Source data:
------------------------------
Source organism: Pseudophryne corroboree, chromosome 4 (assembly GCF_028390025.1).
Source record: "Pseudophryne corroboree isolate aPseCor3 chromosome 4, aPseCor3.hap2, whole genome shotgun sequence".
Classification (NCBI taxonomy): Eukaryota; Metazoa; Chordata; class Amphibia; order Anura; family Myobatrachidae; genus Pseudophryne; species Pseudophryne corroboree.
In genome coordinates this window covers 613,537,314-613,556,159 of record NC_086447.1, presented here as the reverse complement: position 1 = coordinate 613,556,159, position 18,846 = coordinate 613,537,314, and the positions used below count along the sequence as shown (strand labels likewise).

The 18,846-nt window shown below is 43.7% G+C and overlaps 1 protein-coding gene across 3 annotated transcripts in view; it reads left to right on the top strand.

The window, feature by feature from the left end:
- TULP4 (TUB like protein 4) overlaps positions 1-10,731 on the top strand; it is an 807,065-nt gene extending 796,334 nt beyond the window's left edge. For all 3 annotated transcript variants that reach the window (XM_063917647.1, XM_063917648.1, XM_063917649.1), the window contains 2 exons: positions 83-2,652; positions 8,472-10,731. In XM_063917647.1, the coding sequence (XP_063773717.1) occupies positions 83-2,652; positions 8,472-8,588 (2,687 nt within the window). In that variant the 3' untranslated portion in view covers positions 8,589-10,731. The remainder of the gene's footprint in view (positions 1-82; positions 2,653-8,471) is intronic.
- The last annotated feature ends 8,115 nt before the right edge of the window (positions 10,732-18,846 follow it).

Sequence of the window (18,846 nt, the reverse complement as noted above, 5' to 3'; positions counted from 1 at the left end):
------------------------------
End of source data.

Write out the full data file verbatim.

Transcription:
Source organism: Pseudophryne corroboree, chromosome 4 (assembly GCF_028390025.1).
Source record: "Pseudophryne corroboree isolate aPseCor3 chromosome 4, aPseCor3.hap2, whole genome shotgun sequence".
Classification (NCBI taxonomy): Eukaryota; Metazoa; Chordata; class Amphibia; order Anura; family Myobatrachidae; genus Pseudophryne; species Pseudophryne corroboree.
In genome coordinates this window covers 613,537,314-613,556,159 of record NC_086447.1, presented here as the reverse complement: position 1 = coordinate 613,556,159, position 18,846 = coordinate 613,537,314, and the positions used below count along the sequence as shown (strand labels likewise).

The 18,846-nt window shown below is 43.7% G+C and overlaps 1 protein-coding gene across 3 annotated transcripts in view; it reads left to right on the top strand.

The window, feature by feature from the left end:
- TULP4 (TUB like protein 4) overlaps positions 1-10,731 on the top strand; it is an 807,065-nt gene extending 796,334 nt beyond the window's left edge. For all 3 annotated transcript variants that reach the window (XM_063917647.1, XM_063917648.1, XM_063917649.1), the window contains 2 exons: positions 83-2,652; positions 8,472-10,731. In XM_063917647.1, the coding sequence (XP_063773717.1) occupies positions 83-2,652; positions 8,472-8,588 (2,687 nt within the window). In that variant the 3' untranslated portion in view covers positions 8,589-10,731. The remainder of the gene's footprint in view (positions 1-82; positions 2,653-8,471) is intronic.
- The last annotated feature ends 8,115 nt before the right edge of the window (positions 10,732-18,846 follow it).

Sequence of the window (18,846 nt, the reverse complement as noted above, 5' to 3'; positions counted from 1 at the left end):